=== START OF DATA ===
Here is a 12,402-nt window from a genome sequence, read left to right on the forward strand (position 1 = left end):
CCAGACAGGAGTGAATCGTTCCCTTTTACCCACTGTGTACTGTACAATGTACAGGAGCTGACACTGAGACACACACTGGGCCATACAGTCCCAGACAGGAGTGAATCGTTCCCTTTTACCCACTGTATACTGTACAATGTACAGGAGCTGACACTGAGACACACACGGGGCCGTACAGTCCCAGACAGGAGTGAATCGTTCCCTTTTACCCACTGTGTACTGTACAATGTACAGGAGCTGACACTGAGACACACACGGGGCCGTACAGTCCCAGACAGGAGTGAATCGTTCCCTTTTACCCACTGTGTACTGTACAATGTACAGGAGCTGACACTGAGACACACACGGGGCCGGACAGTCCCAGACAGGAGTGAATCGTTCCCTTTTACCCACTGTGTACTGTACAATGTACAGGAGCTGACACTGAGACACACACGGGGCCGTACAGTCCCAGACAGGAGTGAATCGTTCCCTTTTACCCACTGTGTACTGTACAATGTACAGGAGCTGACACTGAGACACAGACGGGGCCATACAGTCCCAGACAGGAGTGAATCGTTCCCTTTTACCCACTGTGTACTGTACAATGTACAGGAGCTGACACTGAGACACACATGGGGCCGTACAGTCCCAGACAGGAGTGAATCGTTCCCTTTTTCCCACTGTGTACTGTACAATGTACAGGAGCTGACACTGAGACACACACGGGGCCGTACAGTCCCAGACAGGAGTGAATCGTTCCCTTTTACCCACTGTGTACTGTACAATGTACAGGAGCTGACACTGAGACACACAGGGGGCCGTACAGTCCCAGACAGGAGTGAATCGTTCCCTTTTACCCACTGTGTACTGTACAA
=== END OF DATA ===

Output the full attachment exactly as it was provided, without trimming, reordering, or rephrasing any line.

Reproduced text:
Here is a 12,402-nt window from a genome sequence, read left to right on the forward strand (position 1 = left end):
CCAGACAGGAGTGAATCGTTCCCTTTTACCCACTGTGTACTGTACAATGTACAGGAGCTGACACTGAGACACACACTGGGCCATACAGTCCCAGACAGGAGTGAATCGTTCCCTTTTACCCACTGTATACTGTACAATGTACAGGAGCTGACACTGAGACACACACGGGGCCGTACAGTCCCAGACAGGAGTGAATCGTTCCCTTTTACCCACTGTGTACTGTACAATGTACAGGAGCTGACACTGAGACACACACGGGGCCGTACAGTCCCAGACAGGAGTGAATCGTTCCCTTTTACCCACTGTGTACTGTACAATGTACAGGAGCTGACACTGAGACACACACGGGGCCGGACAGTCCCAGACAGGAGTGAATCGTTCCCTTTTACCCACTGTGTACTGTACAATGTACAGGAGCTGACACTGAGACACACACGGGGCCGTACAGTCCCAGACAGGAGTGAATCGTTCCCTTTTACCCACTGTGTACTGTACAATGTACAGGAGCTGACACTGAGACACAGACGGGGCCATACAGTCCCAGACAGGAGTGAATCGTTCCCTTTTACCCACTGTGTACTGTACAATGTACAGGAGCTGACACTGAGACACACATGGGGCCGTACAGTCCCAGACAGGAGTGAATCGTTCCCTTTTTCCCACTGTGTACTGTACAATGTACAGGAGCTGACACTGAGACACACACGGGGCCGTACAGTCCCAGACAGGAGTGAATCGTTCCCTTTTACCCACTGTGTACTGTACAATGTACAGGAGCTGACACTGAGACACACAGGGGGCCGTACAGTCCCAGACAGGAGTGAATCGTTCCCTTTTACCCACTGTGTACTGTACAA